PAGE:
An important dimension of the landmark agreement on civil nuclear cooperation between our two countries is the substantive role that the United States nuclear power companies can play in the addition of more nuclear energy to India’s energy mix. We are in the process of operationalising the Agreement through close coordination between our two Governments.
Dealing with new challenges
Ladies and Gentlemen, both our Governments are agreed that the new global realities require that we revisit and reorganize existing governance models which were put in place over six decades ago. We see our case for permanent membership of the Security Council as valid and legitimate and we seek the support of the United States in this endeavour.
In another context, we see the G-20 process as a useful representative mechanism to manage global economic and financial issues. The Group has conceptualized and defined many constructive measures to deal with the financial crisis, its causes, and steps to mitigate its effects through better regulation, supervision and international financial governance.
President Obama outlined his vision of a nuclear weapon free world last April. This has been consistently espoused by the Indian leadership for about six decades. In 2006, India presented specific proposals in the UNGA as possible building blocks of a new global, verifiable nuclear disarmament framework. These include: a global agreement on “no-first-use” of nuclear weapons and non-use against non-nuclear weapon states; measures to reduce nuclear danger through de-alerting, reducing salience of nuclear weapons in security doctrines and preventing unintentional or accidental use; a Nuclear Weapons Convention prohibiting development, production, stockpiling and use of nuclear weapons and on their destruction etc. Presently, we wish to see the emergence of a consensus in the Conference on Disarmament on issues that the international community considers essential, including negotiations for a fissile material cutoff treaty.
We are committed to global efforts for preventing the proliferation of all weapons of mass destruction. We have a law-based system of export controls that has stood the test of time. We have updated it in accordance with international best practices. Our lists and guidelines are harmonized with the Nuclear Suppliers Group and the Missile Technology Control Regime even though we are not as yet members of these regimes.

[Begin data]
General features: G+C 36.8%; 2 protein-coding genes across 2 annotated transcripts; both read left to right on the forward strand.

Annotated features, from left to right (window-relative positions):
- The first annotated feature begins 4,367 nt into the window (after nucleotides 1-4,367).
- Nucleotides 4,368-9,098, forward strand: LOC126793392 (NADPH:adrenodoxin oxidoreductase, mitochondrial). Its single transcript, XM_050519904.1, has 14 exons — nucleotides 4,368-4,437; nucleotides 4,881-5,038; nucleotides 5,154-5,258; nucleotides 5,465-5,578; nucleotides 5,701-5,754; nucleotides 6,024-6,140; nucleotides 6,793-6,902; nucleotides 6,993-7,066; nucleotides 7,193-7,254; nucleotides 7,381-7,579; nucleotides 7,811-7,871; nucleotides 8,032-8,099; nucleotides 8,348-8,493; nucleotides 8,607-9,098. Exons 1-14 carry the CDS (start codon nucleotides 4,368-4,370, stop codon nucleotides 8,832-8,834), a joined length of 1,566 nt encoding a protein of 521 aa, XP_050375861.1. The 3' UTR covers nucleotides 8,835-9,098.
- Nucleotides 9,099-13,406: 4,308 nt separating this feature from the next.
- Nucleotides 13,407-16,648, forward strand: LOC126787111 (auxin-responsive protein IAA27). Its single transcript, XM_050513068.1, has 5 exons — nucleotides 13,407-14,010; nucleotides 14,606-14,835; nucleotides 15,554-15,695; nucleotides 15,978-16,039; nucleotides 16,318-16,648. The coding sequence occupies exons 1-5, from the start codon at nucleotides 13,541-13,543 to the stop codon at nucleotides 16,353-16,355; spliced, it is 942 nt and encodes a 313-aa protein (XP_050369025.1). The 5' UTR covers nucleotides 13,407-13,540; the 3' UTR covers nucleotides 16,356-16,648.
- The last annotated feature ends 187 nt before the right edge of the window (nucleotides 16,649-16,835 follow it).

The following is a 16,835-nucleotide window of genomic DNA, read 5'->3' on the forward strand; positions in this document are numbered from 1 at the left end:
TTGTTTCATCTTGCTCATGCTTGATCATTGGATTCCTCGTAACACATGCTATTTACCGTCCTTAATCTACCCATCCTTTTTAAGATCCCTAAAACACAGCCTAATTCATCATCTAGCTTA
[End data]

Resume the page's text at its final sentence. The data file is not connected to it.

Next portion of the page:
Driven by common concerns about the security of nuclear assets - particularly in the backdrop of the increasing threat of terrorist access to them, India and the US are partners in the Global Initiative to Combat Nuclear Terrorism. Next month, Prime Minister Singh would participate in the Nuclear Security Summit hosted by President Obama. We believe that the Summit can be milestone in addressing the threat of nuclear terrorism. We also hope that India and the US can find other opportunities to work for the safe, secure and proliferation resistant expansion of nuclear energy around the world.
Ladies and gentlemen, having traversed the broad canvas of the partnership envisaged and endorsed by our democratic processes, I would hasten to recognize that in an increasingly complex world, while neither India nor the United States can achieve their goals on their own and nor will our partnership exclusively suffice to address our problems, our respective peoples have strong reason to believe that our collaboration and cooperation will certainly be crucial for shaping the character of the 21st century.
As two proud and independent democracies, we may not always fully agree on everything. The future of our relationship will depend – not only on the momentum that our strategic dialogue will attain - and sustain - and its outcome, but, eventually on how our respective peoples perceive our cooperation as safeguarding their aspirations and sensitivities.
But, we have the maturity and confidence in our relationship to make sure that we can expand and deepen areas of convergence, and that we have the capacity, in a clear eyed way, to turn our varying perspectives into a search for more creative solutions to our global challenges. That must be our mission. If we simply choose to employ our complementary strengths, protect and promote our synergies and pursue initiatives that respond to the legitimate aspirations of our people, we can be confident that our partnership will acquire further substance and relevance. As Mahatma Gandhi said, “You must be the change you want to see in the world”.
Once again, I thank you all.
March 15, 2009